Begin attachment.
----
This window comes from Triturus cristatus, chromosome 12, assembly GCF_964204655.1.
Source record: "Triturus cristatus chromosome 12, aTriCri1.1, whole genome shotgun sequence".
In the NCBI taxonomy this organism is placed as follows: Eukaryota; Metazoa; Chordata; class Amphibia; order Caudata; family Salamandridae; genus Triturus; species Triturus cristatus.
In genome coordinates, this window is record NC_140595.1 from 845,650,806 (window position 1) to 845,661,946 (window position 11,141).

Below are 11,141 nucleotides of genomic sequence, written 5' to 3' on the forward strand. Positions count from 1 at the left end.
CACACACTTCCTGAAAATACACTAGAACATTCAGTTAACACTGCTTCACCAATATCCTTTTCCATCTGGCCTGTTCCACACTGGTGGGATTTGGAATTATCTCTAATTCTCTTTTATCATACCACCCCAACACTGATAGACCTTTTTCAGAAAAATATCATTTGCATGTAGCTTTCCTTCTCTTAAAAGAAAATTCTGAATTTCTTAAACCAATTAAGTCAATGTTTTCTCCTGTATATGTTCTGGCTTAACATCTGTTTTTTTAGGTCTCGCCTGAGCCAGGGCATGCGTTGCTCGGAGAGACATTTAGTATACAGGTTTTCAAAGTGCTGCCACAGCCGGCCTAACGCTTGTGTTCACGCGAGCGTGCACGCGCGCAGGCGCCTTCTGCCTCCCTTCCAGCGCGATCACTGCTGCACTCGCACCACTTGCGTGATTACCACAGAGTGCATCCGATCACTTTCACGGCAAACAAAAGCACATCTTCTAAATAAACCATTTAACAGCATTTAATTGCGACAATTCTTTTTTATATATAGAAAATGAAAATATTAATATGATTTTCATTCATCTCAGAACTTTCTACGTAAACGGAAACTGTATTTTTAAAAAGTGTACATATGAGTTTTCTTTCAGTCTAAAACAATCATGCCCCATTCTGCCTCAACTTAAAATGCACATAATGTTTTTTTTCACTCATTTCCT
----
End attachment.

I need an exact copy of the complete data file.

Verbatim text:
This window comes from Triturus cristatus, chromosome 12, assembly GCF_964204655.1.
Source record: "Triturus cristatus chromosome 12, aTriCri1.1, whole genome shotgun sequence".
In the NCBI taxonomy this organism is placed as follows: Eukaryota; Metazoa; Chordata; class Amphibia; order Caudata; family Salamandridae; genus Triturus; species Triturus cristatus.
In genome coordinates, this window is record NC_140595.1 from 845,650,806 (window position 1) to 845,661,946 (window position 11,141).

Below are 11,141 nucleotides of genomic sequence, written 5' to 3' on the forward strand. Positions count from 1 at the left end.
CACACACTTCCTGAAAATACACTAGAACATTCAGTTAACACTGCTTCACCAATATCCTTTTCCATCTGGCCTGTTCCACACTGGTGGGATTTGGAATTATCTCTAATTCTCTTTTATCATACCACCCCAACACTGATAGACCTTTTTCAGAAAAATATCATTTGCATGTAGCTTTCCTTCTCTTAAAAGAAAATTCTGAATTTCTTAAACCAATTAAGTCAATGTTTTCTCCTGTATATGTTCTGGCTTAACATCTGTTTTTTTAGGTCTCGCCTGAGCCAGGGCATGCGTTGCTCGGAGAGACATTTAGTATACAGGTTTTCAAAGTGCTGCCACAGCCGGCCTAACGCTTGTGTTCACGCGAGCGTGCACGCGCGCAGGCGCCTTCTGCCTCCCTTCCAGCGCGATCACTGCTGCACTCGCACCACTTGCGTGATTACCACAGAGTGCATCCGATCACTTTCACGGCAAACAAAAGCACATCTTCTAAATAAACCATTTAACAGCATTTAATTGCGACAATTCTTTTTTATATATAGAAAATGAAAATATTAATATGATTTTCATTCATCTCAGAACTTTCTACGTAAACGGAAACTGTATTTTTAAAAAGTGTACATATGAGTTTTCTTTCAGTCTAAAACAATCATGCCCCATTCTGCCTCAACTTAAAATGCACATAATGTTTTTTTTCACTCATTTCCT